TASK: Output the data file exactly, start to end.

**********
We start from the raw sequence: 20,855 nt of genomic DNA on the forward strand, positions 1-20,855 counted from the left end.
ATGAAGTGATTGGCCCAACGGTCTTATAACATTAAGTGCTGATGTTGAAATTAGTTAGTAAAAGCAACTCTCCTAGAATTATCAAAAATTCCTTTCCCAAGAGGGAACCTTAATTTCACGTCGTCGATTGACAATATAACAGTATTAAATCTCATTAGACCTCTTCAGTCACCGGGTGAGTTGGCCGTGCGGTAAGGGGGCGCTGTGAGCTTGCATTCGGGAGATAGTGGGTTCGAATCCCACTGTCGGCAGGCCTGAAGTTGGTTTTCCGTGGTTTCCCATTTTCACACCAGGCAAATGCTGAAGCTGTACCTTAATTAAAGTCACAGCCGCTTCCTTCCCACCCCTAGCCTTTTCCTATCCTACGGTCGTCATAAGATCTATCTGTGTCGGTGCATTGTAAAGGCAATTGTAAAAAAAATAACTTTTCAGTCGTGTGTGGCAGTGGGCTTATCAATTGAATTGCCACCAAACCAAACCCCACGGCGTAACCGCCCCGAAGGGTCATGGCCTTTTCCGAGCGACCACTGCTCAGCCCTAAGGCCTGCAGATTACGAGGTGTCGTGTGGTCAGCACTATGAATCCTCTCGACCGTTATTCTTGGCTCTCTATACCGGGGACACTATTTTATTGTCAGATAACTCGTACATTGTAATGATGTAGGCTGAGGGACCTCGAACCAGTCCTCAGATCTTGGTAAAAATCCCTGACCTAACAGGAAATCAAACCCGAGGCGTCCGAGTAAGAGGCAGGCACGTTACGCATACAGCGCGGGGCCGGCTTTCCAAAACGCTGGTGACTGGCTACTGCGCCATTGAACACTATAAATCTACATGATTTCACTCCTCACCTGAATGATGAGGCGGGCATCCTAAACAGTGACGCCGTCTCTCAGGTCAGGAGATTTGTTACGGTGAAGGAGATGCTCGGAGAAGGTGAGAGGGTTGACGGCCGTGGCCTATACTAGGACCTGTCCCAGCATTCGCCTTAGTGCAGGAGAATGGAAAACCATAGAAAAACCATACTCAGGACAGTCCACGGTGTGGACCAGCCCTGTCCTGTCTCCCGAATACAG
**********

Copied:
We start from the raw sequence: 20,855 nt of genomic DNA on the forward strand, positions 1-20,855 counted from the left end.
ATGAAGTGATTGGCCCAACGGTCTTATAACATTAAGTGCTGATGTTGAAATTAGTTAGTAAAAGCAACTCTCCTAGAATTATCAAAAATTCCTTTCCCAAGAGGGAACCTTAATTTCACGTCGTCGATTGACAATATAACAGTATTAAATCTCATTAGACCTCTTCAGTCACCGGGTGAGTTGGCCGTGCGGTAAGGGGGCGCTGTGAGCTTGCATTCGGGAGATAGTGGGTTCGAATCCCACTGTCGGCAGGCCTGAAGTTGGTTTTCCGTGGTTTCCCATTTTCACACCAGGCAAATGCTGAAGCTGTACCTTAATTAAAGTCACAGCCGCTTCCTTCCCACCCCTAGCCTTTTCCTATCCTACGGTCGTCATAAGATCTATCTGTGTCGGTGCATTGTAAAGGCAATTGTAAAAAAAATAACTTTTCAGTCGTGTGTGGCAGTGGGCTTATCAATTGAATTGCCACCAAACCAAACCCCACGGCGTAACCGCCCCGAAGGGTCATGGCCTTTTCCGAGCGACCACTGCTCAGCCCTAAGGCCTGCAGATTACGAGGTGTCGTGTGGTCAGCACTATGAATCCTCTCGACCGTTATTCTTGGCTCTCTATACCGGGGACACTATTTTATTGTCAGATAACTCGTACATTGTAATGATGTAGGCTGAGGGACCTCGAACCAGTCCTCAGATCTTGGTAAAAATCCCTGACCTAACAGGAAATCAAACCCGAGGCGTCCGAGTAAGAGGCAGGCACGTTACGCATACAGCGCGGGGCCGGCTTTCCAAAACGCTGGTGACTGGCTACTGCGCCATTGAACACTATAAATCTACATGATTTCACTCCTCACCTGAATGATGAGGCGGGCATCCTAAACAGTGACGCCGTCTCTCAGGTCAGGAGATTTGTTACGGTGAAGGAGATGCTCGGAGAAGGTGAGAGGGTTGACGGCCGTGGCCTATACTAGGACCTGTCCCAGCATTCGCCTTAGTGCAGGAGAATGGAAAACCATAGAAAAACCATACTCAGGACAGTCCACGGTGTGGACCAGCCCTGTCCTGTCTCCCGAATACAG